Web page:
“If a grain of wheat … dies, it bears much fruit.” I often heard these words, but not knowing how such an apparent contradiction could be true, I never really understood them. Yet, these are the words that led me to the Congregation of St. Cecilia, where each day I witness the manifestation of this truth in the lives of the Dominican Sisters. This powerful example of the whole community as well as of individual sisters, who in their lives “bear much fruit,” makes me hope that one day I will have the honor of inheriting and passing on this heritage myself.
Growing up in Poland, I experienced the marvelous influence of the Catholic Church, which in the 1980s was strengthened and firmly established in the heart of every Pole through its struggle with the communist system. As a high school student, I was gradually led to believe that my response to my Catholic faith could only be fully realized in a religious community. Yet, before any of my plans could take root, my family suddenly decided to leave Poland. My call to religious life, then, remained unanswered as our immigrant journey led us through Italy to Calgary, Canada. I didn’t feel ready to leave my family in a new land where we had no relatives or friends. Gradually, in light of other personal goals and aspirations, the question of my vocation faded into the background of my life, and it wasn’t until the death of my parents that I decided to look into it one last time. I knew that if I didn’t consider it seriously, I would always wonder and ask myself, “What if…?,” regardless of the path I would eventually choose. When my search for an orthodox Catholic community in Canada proved futile, I decided to dedicate myself fully to a newly discovered love – special education.
Everything in my life, both on the professional and personal levels, might have continued developing smoothly and to my satisfaction were it not for a totally unexpected phone call from a Dominican sister in Calgary inviting me to a vocation retreat! The theme of the retreat, “If a grain of wheat … dies, it bears much fruit,” came alive to me as an invitation for a total and joyous abandonment of the controls of my life in order to let God’s will for me be done. During adoration of the Blessed Sacrament, I knew for sure that our Lord was waiting for me in some religious community. But which one? Having contacted all the Canadian orders that initially appealed to me, I didn’t feel drawn to them. Presented with my dilemma, a sister on the retreat suggested checking the “Catholic Digest” for advertisements of religious communities in the United States. Over the past ten years, I had subscribed to the magazine and so, upon my return home, I eagerly looked through a stack of old issues. While the Dominican Sisters in Nashville don’t advertise, I providentially discovered an article written in 1988 on the Congregation. Reading about Sr. Dominica’s daily trips to the chapel to pray for vocations, the community’s teaching apostolate and the rhythm of the day, I felt secure.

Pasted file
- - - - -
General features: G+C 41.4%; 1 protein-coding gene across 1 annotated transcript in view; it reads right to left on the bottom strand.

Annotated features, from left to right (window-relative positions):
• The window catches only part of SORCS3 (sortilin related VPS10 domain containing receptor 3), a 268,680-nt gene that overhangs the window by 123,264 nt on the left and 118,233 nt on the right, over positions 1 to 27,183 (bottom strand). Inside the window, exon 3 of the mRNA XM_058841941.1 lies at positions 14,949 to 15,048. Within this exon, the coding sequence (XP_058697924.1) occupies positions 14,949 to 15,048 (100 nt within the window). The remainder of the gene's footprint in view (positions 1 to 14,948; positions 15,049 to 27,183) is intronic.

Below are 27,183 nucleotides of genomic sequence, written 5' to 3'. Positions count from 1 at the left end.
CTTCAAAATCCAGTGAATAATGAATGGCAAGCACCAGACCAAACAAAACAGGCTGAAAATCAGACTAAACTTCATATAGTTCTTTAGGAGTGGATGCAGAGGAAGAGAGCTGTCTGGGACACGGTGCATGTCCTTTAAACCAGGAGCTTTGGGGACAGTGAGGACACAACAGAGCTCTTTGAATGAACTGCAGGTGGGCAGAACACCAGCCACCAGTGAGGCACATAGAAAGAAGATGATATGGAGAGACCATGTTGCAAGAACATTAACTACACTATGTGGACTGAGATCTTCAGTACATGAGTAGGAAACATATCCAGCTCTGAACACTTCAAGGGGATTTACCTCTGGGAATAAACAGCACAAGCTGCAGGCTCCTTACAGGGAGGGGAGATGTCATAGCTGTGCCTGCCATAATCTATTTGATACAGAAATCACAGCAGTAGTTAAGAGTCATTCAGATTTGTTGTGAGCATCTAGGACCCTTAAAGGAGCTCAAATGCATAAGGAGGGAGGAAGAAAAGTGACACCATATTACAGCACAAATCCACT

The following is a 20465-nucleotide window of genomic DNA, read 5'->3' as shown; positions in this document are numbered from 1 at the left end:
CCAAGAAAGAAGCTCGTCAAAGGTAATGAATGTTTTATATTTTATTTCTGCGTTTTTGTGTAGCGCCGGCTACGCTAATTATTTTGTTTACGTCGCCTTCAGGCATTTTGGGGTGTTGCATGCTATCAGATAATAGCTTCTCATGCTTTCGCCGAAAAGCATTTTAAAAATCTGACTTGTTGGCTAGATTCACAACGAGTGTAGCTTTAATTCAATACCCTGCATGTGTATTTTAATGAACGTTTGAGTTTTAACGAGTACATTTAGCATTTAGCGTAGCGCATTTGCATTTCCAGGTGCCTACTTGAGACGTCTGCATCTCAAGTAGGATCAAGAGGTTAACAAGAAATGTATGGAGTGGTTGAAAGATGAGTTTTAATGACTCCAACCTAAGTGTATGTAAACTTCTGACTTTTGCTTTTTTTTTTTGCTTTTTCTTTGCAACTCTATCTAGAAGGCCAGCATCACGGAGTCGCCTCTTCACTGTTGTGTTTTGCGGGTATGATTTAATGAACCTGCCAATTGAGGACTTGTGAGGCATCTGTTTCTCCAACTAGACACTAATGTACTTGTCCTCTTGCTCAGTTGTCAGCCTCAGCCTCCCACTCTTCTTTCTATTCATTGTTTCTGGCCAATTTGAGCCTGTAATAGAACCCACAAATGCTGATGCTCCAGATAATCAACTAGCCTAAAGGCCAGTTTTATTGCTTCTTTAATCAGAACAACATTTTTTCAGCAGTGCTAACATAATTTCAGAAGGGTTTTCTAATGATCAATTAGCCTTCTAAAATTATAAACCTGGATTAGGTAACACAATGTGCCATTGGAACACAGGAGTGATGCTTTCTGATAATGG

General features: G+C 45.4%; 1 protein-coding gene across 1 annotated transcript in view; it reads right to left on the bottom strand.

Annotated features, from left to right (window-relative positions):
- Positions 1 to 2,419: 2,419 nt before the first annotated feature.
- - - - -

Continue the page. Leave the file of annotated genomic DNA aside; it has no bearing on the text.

That feeling accompanied me during my visit to St. Cecilia Convent when I marveled at the total dedication with which the sisters preserve and cherish their Dominican heritage. I was particularly struck with one important component of the heritage – the Liturgy of the Hours. I was totally mesmerized by its beauty and the singing of the sisters, who in their white habits and flowing veils resembled celestial choirs praising the Lord. Yet, when asking to be admitted to this community of the daughters of St. Dominic, I did not hear angels singing, nor did I experience any spiritual earthquakes. What’s more, I felt scared – scared at the prospect of leaving behind my family and friends and of letting go of all the familiar and comfortable aspects of my life.
Today, I see that it was precisely by letting go of these “life-lines,” which I thought were sustaining me, that I could experience the realization that all along I was being supported, not by them, but by God, who was holding me and those dear to me “in the palm of his hand.” Amazingly, I’m finding that if a grain of wheat dies, it does bear much fruit, as the more I give control of my life to God, the more I can experience His all-embracing love in the treasures of each day – a warm smile offered to me by one of the sisters, the growing bond with them, or the presence of our chaplain, whose whole being emanates his love for this community. I am beginning to truly realize what a precious gift I’ve been offered. I hope and pray that as I live the vows I have made, my love for this community of contemplative prayer and joyful apostolate will mature into a life-long commitment to treasure the Dominican heritage and to “bring much fruit” in the spirit of service to God, my sisters and all those I will ever encounter.
Sister Maria Karol professed her perpetual vows on August 8, 2006.